Chapter 7: Performance Indicators and the State of Economy

The last chapter before the conclusion of The Provoked Economy (“Indicating economic action”) is about something scholars with an interest on the vagaries of public management in France recognize through a funny acronym: LOLF. That stands for a huge reform of public finance and public management carried out in the early 2000s, often presented as the vehicle of the modernization of the state, i.e. its entrance into a state of performance. And the prime fixtures in the vehicle are, as expected, performance indicators:

“Performance targets and indicators: these are the demons of today’s impulses towards a transparent, cost-efficient, governable, rational handling of economic things. We find them in all kinds of organizations. In the private sector, they usually serve management accounting and strategy precepts. In the public sector, they often accompany the orientation referred to as ‘new public management’. They are almost always involved in some movement of ‘reform’, ‘change’, ‘rationalization’ or ‘modernization’, that is, they are meant to prompt or help prompt the modification (the improvement, their advocates would say) of the things they refer to. They are certainly linked, as critical commentators like to emphasize, to the political expectations of neoliberalism (at least sometimes), but you can see them informed also by quite different ideological ventures. Their performative capacity is now perhaps a commonplace among practitioners and researchers alike: performance indicators are meant to describe things, but through the describing, the things are transformed (sometimes unintentionally, sometimes intentionally). They offer a quite fertile ground for disputes and quandaries on their semiotic purpose and efficacy.” (p. 108)

The chapter locates in the “semiotic haze” that resulted from these masses of performance indicators the particularly salient thread of “economic indication”:

“Something important in the LOLF movement had to do with the economic reality of the action of the state: its economic costs and rationales, its economic impacts and effects. Many of the struggles and quandaries that animated the semiotic haze were about the interpretation and implementation of an economic template for the state to express itself. The reform altogether was, in one way or another, about economizing. But what does this mean? Some interpreters put an emphasis on economic rationing and budgetary control while others cared more about economic drive and the provision of incentives.” (p. 113)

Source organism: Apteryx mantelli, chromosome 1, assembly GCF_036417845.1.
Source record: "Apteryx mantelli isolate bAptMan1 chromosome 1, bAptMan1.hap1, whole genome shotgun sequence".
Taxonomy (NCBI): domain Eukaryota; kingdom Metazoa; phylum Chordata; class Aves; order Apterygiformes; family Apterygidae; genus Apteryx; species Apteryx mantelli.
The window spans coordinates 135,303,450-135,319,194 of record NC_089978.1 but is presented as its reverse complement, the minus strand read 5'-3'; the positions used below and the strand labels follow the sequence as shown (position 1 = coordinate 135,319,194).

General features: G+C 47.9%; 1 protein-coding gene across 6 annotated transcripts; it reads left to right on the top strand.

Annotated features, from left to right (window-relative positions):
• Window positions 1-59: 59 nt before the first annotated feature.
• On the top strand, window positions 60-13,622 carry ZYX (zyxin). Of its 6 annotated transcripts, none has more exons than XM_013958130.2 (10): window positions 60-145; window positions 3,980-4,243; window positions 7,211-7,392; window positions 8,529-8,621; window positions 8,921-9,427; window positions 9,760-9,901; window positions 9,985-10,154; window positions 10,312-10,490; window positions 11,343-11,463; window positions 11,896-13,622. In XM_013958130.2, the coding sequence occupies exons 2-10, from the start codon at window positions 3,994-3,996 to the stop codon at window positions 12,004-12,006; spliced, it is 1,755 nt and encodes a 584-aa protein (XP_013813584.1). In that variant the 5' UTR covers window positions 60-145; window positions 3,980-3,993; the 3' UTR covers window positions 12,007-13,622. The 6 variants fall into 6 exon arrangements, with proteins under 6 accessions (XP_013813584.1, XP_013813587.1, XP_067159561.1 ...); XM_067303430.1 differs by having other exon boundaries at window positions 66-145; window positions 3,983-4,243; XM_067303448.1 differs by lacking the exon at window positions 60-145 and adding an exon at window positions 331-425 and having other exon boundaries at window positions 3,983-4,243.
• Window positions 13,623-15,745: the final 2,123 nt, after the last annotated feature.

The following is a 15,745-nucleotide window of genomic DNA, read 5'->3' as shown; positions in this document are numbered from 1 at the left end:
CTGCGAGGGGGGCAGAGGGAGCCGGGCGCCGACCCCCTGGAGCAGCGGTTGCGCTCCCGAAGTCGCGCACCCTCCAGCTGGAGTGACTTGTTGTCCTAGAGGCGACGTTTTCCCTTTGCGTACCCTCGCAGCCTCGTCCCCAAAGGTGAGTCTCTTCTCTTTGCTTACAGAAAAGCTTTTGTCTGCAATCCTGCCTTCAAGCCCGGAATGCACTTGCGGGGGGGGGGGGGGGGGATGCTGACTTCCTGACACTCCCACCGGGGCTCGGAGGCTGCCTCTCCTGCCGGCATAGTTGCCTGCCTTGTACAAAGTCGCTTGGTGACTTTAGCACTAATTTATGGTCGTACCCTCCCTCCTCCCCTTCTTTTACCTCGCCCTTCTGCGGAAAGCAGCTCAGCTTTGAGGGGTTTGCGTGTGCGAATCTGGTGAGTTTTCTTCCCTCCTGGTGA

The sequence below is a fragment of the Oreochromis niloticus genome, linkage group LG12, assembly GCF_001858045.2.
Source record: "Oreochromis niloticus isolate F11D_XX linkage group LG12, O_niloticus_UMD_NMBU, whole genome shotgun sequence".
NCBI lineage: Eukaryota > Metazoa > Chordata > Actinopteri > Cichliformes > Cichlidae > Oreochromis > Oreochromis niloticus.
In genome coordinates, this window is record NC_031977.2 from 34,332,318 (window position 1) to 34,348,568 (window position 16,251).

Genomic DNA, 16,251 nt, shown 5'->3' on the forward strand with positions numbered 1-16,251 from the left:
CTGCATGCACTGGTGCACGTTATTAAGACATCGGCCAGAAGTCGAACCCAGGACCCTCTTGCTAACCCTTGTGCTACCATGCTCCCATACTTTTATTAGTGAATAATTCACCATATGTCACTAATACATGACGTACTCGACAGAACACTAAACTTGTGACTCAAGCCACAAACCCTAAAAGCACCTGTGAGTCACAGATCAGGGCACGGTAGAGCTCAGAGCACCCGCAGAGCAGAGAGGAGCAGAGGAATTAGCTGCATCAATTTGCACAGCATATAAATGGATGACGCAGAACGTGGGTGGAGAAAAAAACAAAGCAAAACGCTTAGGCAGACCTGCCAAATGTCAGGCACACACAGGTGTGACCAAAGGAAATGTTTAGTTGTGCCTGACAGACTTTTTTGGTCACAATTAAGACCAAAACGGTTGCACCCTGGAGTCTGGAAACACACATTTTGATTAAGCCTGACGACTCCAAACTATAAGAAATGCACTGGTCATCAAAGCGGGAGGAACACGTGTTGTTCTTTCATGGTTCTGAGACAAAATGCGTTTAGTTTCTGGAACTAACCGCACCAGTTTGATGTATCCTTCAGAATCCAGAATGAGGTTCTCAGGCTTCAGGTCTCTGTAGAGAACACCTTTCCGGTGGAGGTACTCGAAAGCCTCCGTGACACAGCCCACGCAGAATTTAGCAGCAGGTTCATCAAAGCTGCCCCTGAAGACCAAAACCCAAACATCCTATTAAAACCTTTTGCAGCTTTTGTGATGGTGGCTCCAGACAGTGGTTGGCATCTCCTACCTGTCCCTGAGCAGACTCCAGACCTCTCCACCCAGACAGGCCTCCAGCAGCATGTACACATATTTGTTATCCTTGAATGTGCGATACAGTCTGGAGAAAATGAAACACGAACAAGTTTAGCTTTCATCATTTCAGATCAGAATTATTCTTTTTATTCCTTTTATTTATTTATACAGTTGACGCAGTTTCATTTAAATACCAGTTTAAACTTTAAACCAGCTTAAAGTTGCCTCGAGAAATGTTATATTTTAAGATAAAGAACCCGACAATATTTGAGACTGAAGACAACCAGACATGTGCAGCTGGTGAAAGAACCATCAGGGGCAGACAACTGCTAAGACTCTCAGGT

Some critical interpreters of the reform see indeed in it a threat. A threat to what? Not to the economic nature of the state (if it ever had one); rather to its political nature (it’s true one, some would say). The chapter contemplates these critical accounts with sympathy (the chapter refers, for example, to Albert Ogien). But it also insinuates how gloomy a praise for the political nature of the state can be, especially in the face of today’s revival of the apostle of trenchant decision against the menace of democratic softness and political emasculation — yes, that is Carl Schmitt (and here the chapter rather issues a warning). In order to tackle the complicated moral tension that there can exist between “economization” and “politicization” (a tension already pointed out here), the chapter points the reader to the problem of “politics of economization” as signaled by Michel Foucault.

The chapter examines, for example, what does “political” mean when some state practitioners talk about performance indicators that would signal and assess the “political” orientation of scientific research. It treats these sorts of semiotic situations as what Dominique Linhardt has aptly called “trials of state”. It also obeys a concern once defended by Alain Desrosières for the detailed examination of the producers of quantification (for instance, this one and this one, in the case of the assessment of the state’s performance in the scientific domain). It asks how science and innovation indicators intervene in this “semiotic haze” and how they connect or not with a certain vision of political or economic conduct: